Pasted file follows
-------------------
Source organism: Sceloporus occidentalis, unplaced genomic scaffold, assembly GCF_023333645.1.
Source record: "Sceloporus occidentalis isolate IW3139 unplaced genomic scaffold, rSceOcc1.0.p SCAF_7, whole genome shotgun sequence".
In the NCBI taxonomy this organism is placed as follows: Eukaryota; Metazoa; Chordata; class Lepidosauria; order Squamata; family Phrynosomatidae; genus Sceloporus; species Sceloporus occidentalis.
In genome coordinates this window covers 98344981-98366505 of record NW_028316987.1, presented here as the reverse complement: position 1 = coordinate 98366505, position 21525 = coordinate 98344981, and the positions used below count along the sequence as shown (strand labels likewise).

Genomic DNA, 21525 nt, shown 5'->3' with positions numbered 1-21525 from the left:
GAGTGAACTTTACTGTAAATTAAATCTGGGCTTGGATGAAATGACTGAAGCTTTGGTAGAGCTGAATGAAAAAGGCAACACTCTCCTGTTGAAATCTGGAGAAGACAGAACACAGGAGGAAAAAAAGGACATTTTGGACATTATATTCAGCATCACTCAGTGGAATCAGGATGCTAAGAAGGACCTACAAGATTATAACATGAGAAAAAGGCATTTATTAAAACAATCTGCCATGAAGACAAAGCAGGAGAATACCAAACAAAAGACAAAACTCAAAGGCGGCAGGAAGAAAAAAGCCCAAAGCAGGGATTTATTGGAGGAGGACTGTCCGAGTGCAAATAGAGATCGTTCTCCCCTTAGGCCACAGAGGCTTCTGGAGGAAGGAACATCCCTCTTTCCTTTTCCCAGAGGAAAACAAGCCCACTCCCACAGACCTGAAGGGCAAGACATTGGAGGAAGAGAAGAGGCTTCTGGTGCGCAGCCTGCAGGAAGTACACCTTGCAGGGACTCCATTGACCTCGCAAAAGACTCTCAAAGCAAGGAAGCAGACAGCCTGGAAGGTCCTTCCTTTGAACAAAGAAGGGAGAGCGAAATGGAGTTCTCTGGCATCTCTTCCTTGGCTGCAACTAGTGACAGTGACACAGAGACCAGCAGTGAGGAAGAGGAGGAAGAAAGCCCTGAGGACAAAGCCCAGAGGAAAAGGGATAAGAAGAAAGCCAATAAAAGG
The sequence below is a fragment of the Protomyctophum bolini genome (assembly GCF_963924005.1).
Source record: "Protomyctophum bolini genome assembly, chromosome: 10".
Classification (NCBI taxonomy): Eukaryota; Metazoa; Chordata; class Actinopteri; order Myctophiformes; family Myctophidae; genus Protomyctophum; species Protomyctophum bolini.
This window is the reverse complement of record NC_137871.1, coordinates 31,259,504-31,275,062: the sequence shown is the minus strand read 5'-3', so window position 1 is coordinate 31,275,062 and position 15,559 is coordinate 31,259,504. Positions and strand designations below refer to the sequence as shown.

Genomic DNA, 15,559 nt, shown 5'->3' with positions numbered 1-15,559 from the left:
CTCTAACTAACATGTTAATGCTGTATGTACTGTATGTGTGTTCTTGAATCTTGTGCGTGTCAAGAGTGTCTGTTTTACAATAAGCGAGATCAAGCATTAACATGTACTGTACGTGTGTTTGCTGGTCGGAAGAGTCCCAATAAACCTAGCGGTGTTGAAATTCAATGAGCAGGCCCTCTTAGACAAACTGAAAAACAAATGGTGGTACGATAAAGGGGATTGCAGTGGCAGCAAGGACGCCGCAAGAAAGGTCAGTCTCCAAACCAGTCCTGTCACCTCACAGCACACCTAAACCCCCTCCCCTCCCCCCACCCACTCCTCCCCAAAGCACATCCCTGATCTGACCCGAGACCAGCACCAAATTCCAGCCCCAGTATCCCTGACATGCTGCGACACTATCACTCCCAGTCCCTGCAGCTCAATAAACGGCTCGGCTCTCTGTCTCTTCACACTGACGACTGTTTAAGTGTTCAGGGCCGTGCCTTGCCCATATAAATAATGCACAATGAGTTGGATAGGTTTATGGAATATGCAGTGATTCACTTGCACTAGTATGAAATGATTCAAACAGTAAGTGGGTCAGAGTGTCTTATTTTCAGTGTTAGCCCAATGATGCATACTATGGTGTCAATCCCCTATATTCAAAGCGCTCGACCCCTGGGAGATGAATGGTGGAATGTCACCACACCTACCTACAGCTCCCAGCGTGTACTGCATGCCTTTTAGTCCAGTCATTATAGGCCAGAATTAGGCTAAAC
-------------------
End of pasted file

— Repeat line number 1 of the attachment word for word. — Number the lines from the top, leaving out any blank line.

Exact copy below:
Source organism: Sceloporus occidentalis, unplaced genomic scaffold, assembly GCF_023333645.1.